Understanding the details of protein function is a fundamental step in developing new therapies to treat disease. In our lab, we develop and employ molecular modelling techniques to study the structure, dynamics and function of proteins involved in clinical disorders, and to characterize the physicochemical properties of small organic molecules. The two broad research questions that we are currently aiming to answer are: (1) what are the determinants that define allostery in proteins; and (2) how does the membrane environment affect the function of proteins? To address these questions we study how a few selected proteins carry out their function.

Allosteric Response in Calcium Binding Proteins

CaM As a paradigm for allosteric response in proteins we study calmodulin (CaM), a small ubiquitous calcium-sensing messenger that binds and regulates over 300 different target proteins and plays a crucial role in numerous cellular processes. X-ray crystallography, IR, and NMR have identified conformational dynamics as key to understanding CaM function, yet an atomistic explanation of the response mechanism and adaptation of CaM to its multiple targets is incomplete. It has also been shown that oxidation of methionine residues in CaM impairs formation of the complex between CaM and some of its targets. We employ computer simulations to focus on three aims: (1) explain the modulation of CaM activity in terms of the specific interactions between CaM, its targets, and the solvent; (2) understand the degree of cooperativity and the mechanism at the base of CaM binding affinity and adaptation to its numerous targets; and (3) identify the specific interactions between CaM and its targets that are altered upon CaM oxidation.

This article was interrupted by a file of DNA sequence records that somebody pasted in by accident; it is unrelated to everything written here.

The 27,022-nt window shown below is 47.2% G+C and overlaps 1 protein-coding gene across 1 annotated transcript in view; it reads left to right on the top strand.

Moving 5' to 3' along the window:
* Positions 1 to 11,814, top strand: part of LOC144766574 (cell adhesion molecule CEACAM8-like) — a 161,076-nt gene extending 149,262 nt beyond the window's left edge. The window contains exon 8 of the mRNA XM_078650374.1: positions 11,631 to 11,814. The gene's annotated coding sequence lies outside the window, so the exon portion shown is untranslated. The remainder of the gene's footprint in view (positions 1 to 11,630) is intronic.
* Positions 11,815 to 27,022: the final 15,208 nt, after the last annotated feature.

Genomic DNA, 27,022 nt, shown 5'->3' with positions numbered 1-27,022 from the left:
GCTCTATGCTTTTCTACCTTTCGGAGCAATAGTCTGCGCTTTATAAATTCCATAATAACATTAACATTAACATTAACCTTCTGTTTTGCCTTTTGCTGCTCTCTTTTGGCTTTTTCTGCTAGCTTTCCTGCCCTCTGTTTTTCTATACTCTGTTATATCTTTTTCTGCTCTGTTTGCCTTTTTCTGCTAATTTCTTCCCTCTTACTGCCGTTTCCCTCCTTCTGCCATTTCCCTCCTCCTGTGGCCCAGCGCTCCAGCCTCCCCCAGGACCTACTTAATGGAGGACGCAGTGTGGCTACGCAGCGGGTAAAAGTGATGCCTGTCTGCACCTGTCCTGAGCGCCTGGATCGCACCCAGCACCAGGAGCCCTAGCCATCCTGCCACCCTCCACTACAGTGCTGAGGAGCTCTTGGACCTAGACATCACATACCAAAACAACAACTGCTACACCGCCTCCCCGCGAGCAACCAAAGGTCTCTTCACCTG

Membrane Proteins

AmtB To probe the interplay between proteins and biological membranes, we investigate a variety of membrane proteins that are characterized by different topology and function. We study small molecule transporters such as the ammonia transporter, AmtB, to understand how permeation through the membrane of such molecules can be facilitated. To understand how membrane proteins re-shape and alter membrane properties, we study the mechanism of insertion and aggregation of antimicrobial peptides in lipid bilayers. We are also interested in probing the subtle effects that characterize the interactions at the water/lipid interface by studying how protein unfolded domains can be ordered upon membrane interactions.


We tackle these problems by using a variety of computational techniques, which include quantum mechanics (QM), molecular mechanics (MM), and their combined approach (QM/MM). We extend the reach of classical molecular dynamics (MD) simulations with enhanced sampling methods, and improve their accuracy by refining the underlying force fields to better reproduce experimental observables.